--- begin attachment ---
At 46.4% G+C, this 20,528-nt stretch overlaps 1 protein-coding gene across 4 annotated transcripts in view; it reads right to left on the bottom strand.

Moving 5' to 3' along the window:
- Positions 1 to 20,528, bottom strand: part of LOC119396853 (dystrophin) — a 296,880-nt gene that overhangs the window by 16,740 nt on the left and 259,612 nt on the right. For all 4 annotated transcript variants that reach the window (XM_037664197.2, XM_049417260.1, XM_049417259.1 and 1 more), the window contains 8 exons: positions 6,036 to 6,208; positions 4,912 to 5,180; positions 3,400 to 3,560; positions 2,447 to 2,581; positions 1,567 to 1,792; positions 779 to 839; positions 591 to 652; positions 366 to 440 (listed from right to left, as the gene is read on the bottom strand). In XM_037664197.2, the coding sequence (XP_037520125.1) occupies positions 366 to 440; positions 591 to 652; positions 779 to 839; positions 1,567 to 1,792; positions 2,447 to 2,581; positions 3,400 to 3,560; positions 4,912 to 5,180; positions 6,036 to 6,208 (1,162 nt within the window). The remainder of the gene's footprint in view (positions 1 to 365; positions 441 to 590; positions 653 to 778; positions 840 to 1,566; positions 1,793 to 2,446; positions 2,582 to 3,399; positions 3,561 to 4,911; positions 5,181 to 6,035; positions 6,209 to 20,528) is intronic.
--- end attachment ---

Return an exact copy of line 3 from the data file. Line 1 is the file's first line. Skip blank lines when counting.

- Positions 1 to 20,528, bottom strand: part of LOC119396853 (dystrophin) — a 296,880-nt gene that overhangs the window by 16,740 nt on the left and 259,612 nt on the right. For all 4 annotated transcript variants that reach the window (XM_037664197.2, XM_049417260.1, XM_049417259.1 and 1 more), the window contains 8 exons: positions 6,036 to 6,208; positions 4,912 to 5,180; positions 3,400 to 3,560; positions 2,447 to 2,581; positions 1,567 to 1,792; positions 779 to 839; positions 591 to 652; positions 366 to 440 (listed from right to left, as the gene is read on the bottom strand). In XM_037664197.2, the coding sequence (XP_037520125.1) occupies positions 366 to 440; positions 591 to 652; positions 779 to 839; positions 1,567 to 1,792; positions 2,447 to 2,581; positions 3,400 to 3,560; positions 4,912 to 5,180; positions 6,036 to 6,208 (1,162 nt within the window). The remainder of the gene's footprint in view (positions 1 to 365; positions 441 to 590; positions 653 to 778; positions 840 to 1,566; positions 1,793 to 2,446; positions 2,582 to 3,399; positions 3,561 to 4,911; positions 5,181 to 6,035; positions 6,209 to 20,528) is intronic.